This is especially important for artists that are beginning to work with more clients & repeat processes. Sure, you know how you do whatever the task is, but ideally, you’ll be getting help on the stuff that is necessary to the business but that you’re not that good at or don’t want to do. The other thing about documenting these processes is that it’s like a notebook that takes stock of where you’re at at any point in time. By the way, SOP’s = Standard Operating Procedures.
Simply seeing processes on paper allows you to think about how to make them better, and when you do hire someone to be part of your team, you’ll need a simple, concise, clear way to explain how you make your art and how your business operations function. They’ll thank you.
The really cool part about getting to a place where you have a few bucks or hours to accomodate a part-time employee or intern, is that you can start building yourself out of entire operations. Emails to clients? Commission inquires via your website? Posting on Instagram? Submitting proposals?
There’s a lot to do as a working artists other than make the art, and once you’ve got working SOP’s, there are plenty of creative young people who would love to learn something and either intern or make a few dollars being part of a local artists’ business.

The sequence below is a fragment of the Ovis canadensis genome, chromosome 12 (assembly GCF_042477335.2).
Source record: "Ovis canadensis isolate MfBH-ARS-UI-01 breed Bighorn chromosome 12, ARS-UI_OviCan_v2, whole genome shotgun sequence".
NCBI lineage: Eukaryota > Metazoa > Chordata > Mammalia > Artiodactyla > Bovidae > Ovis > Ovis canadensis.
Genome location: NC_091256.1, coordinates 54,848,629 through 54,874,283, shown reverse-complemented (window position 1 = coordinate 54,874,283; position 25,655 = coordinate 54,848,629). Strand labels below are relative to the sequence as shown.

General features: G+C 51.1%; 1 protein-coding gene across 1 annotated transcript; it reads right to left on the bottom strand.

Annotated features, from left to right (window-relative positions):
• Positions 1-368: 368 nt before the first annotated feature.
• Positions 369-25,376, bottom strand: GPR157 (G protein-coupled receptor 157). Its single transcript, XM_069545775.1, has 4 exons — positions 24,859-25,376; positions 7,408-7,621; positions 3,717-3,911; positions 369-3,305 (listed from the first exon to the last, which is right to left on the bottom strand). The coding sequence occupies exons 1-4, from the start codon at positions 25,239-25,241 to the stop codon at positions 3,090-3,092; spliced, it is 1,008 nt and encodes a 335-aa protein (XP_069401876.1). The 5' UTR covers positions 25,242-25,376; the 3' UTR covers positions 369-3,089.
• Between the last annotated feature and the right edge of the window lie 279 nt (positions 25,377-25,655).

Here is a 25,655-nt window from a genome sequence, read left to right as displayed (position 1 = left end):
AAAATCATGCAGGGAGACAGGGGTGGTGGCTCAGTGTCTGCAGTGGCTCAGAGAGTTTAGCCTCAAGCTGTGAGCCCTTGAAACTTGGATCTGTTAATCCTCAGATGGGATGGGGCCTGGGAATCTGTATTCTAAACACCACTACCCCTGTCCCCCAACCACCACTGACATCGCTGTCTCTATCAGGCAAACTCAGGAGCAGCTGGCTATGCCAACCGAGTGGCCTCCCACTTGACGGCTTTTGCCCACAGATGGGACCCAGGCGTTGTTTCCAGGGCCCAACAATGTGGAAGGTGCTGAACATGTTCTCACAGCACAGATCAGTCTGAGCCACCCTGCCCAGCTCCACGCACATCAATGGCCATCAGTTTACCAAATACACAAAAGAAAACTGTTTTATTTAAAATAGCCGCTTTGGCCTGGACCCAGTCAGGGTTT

This is especially important for artists just beginning to make money selling their work. Sure it might be on-the-side at first, but knowing what you’re investing in your art and understanding what margins look like after you’ve begin to conduct business operations is all part of figuring out if this is going to work for you. At IPMM, we use QB, but there are plenty of good options.
For artists who work digitally, there are so many great online platforms for selling your art these days. Whether Society6 or Etsy, or the many others that are springing up left and right, if you’re down with people buying open edition prints of your work, you might as well post that work and make it available on as many of those sites as possible. Obviously, if you’re hoping to place your work in fine art galleries, the calculus is different, but in that case, you’re certainly going to ant to develop a solid content strategy that is putting your work in front of people.
No matter what we do, it’s so imperative that we set time aside to work on how we work. It sounds funny, but the concept is simple. We need to jump off the hamster wheel. We need to stop doing for a few minutes so we can think, analyze, test, and iterate. I suggest that all artists reserve 10-20% of the time they spend on their art for learning, improving, or optimizing some aspect of what they do. This way you’re always feeding the need to keep moving and learning, while also staying agile in your ability to change your artistic business to work better for you and your life.
Whether tools, apps, mental approaches or merely making sure to drink some water, your art needs to be supported with a level of organization that frees your creative mind to do its thing. If art is your job, approach it that way!